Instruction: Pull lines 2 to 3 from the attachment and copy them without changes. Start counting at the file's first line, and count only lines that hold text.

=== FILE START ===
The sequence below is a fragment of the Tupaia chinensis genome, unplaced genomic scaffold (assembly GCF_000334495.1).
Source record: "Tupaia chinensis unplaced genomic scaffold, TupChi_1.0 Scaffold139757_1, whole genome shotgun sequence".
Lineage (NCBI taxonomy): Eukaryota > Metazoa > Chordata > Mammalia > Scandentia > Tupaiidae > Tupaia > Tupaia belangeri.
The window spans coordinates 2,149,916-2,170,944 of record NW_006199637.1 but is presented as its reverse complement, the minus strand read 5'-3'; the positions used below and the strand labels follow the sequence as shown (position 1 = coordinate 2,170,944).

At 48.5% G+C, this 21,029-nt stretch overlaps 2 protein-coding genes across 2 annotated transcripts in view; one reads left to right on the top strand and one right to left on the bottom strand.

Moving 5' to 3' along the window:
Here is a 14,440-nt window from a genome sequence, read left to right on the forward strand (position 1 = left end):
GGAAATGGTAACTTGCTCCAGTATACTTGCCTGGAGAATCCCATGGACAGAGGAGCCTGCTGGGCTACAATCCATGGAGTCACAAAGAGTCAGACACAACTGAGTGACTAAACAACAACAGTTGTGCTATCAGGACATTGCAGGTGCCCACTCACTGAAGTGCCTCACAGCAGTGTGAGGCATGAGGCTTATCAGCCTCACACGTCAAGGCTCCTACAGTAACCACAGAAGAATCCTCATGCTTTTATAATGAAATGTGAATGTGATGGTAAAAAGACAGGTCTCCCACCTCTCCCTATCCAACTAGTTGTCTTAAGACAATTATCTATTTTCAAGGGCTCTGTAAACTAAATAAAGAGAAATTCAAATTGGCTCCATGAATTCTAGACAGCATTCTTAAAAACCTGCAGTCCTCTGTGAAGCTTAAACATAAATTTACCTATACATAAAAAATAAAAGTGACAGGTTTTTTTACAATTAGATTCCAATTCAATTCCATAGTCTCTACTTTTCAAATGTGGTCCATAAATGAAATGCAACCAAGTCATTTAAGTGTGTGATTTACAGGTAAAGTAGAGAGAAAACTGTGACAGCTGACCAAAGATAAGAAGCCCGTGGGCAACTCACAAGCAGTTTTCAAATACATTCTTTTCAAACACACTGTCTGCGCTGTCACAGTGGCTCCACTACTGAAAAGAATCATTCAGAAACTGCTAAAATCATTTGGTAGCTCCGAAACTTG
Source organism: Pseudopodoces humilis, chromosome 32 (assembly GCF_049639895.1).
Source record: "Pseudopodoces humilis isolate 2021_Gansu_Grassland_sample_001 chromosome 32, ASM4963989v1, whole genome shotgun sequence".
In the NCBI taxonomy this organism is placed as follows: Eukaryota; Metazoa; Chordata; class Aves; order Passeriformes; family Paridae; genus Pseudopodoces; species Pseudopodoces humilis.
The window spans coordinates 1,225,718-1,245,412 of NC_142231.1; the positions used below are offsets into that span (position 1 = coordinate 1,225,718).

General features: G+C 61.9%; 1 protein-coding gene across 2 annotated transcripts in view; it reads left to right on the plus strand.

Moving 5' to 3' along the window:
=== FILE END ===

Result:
Source record: "Tupaia chinensis unplaced genomic scaffold, TupChi_1.0 Scaffold139757_1, whole genome shotgun sequence".
Lineage (NCBI taxonomy): Eukaryota > Metazoa > Chordata > Mammalia > Scandentia > Tupaiidae > Tupaia > Tupaia belangeri.